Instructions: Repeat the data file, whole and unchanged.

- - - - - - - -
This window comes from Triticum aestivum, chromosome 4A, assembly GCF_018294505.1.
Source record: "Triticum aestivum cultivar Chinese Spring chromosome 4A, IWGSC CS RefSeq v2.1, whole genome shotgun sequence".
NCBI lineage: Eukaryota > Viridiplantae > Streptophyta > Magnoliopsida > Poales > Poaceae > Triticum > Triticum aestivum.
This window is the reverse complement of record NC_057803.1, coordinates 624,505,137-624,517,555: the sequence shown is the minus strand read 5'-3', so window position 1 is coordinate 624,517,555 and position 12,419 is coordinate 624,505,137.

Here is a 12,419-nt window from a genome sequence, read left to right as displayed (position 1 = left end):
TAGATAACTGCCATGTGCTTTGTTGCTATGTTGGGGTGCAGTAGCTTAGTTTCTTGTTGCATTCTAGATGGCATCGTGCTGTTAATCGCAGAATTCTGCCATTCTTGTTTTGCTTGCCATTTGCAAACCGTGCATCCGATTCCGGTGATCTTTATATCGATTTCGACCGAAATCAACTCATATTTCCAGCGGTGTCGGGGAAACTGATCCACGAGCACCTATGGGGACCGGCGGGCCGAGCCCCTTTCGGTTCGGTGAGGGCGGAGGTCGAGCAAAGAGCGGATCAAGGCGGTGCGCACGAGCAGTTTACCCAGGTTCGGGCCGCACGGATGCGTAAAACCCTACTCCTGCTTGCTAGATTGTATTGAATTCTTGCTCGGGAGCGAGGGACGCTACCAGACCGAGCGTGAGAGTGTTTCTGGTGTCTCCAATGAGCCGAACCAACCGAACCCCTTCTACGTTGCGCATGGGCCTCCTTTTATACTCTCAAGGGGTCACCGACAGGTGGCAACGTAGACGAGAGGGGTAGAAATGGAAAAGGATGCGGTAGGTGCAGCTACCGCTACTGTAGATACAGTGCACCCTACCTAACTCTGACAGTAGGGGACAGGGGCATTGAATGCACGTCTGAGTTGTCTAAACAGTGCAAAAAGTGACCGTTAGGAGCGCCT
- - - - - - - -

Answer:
This window comes from Triticum aestivum, chromosome 4A, assembly GCF_018294505.1.
Source record: "Triticum aestivum cultivar Chinese Spring chromosome 4A, IWGSC CS RefSeq v2.1, whole genome shotgun sequence".
NCBI lineage: Eukaryota > Viridiplantae > Streptophyta > Magnoliopsida > Poales > Poaceae > Triticum > Triticum aestivum.
This window is the reverse complement of record NC_057803.1, coordinates 624,505,137-624,517,555: the sequence shown is the minus strand read 5'-3', so window position 1 is coordinate 624,517,555 and position 12,419 is coordinate 624,505,137.

Here is a 12,419-nt window from a genome sequence, read left to right as displayed (position 1 = left end):
TAGATAACTGCCATGTGCTTTGTTGCTATGTTGGGGTGCAGTAGCTTAGTTTCTTGTTGCATTCTAGATGGCATCGTGCTGTTAATCGCAGAATTCTGCCATTCTTGTTTTGCTTGCCATTTGCAAACCGTGCATCCGATTCCGGTGATCTTTATATCGATTTCGACCGAAATCAACTCATATTTCCAGCGGTGTCGGGGAAACTGATCCACGAGCACCTATGGGGACCGGCGGGCCGAGCCCCTTTCGGTTCGGTGAGGGCGGAGGTCGAGCAAAGAGCGGATCAAGGCGGTGCGCACGAGCAGTTTACCCAGGTTCGGGCCGCACGGATGCGTAAAACCCTACTCCTGCTTGCTAGATTGTATTGAATTCTTGCTCGGGAGCGAGGGACGCTACCAGACCGAGCGTGAGAGTGTTTCTGGTGTCTCCAATGAGCCGAACCAACCGAACCCCTTCTACGTTGCGCATGGGCCTCCTTTTATACTCTCAAGGGGTCACCGACAGGTGGCAACGTAGACGAGAGGGGTAGAAATGGAAAAGGATGCGGTAGGTGCAGCTACCGCTACTGTAGATACAGTGCACCCTACCTAACTCTGACAGTAGGGGACAGGGGCATTGAATGCACGTCTGAGTTGTCTAAACAGTGCAAAAAGTGACCGTTAGGAGCGCCT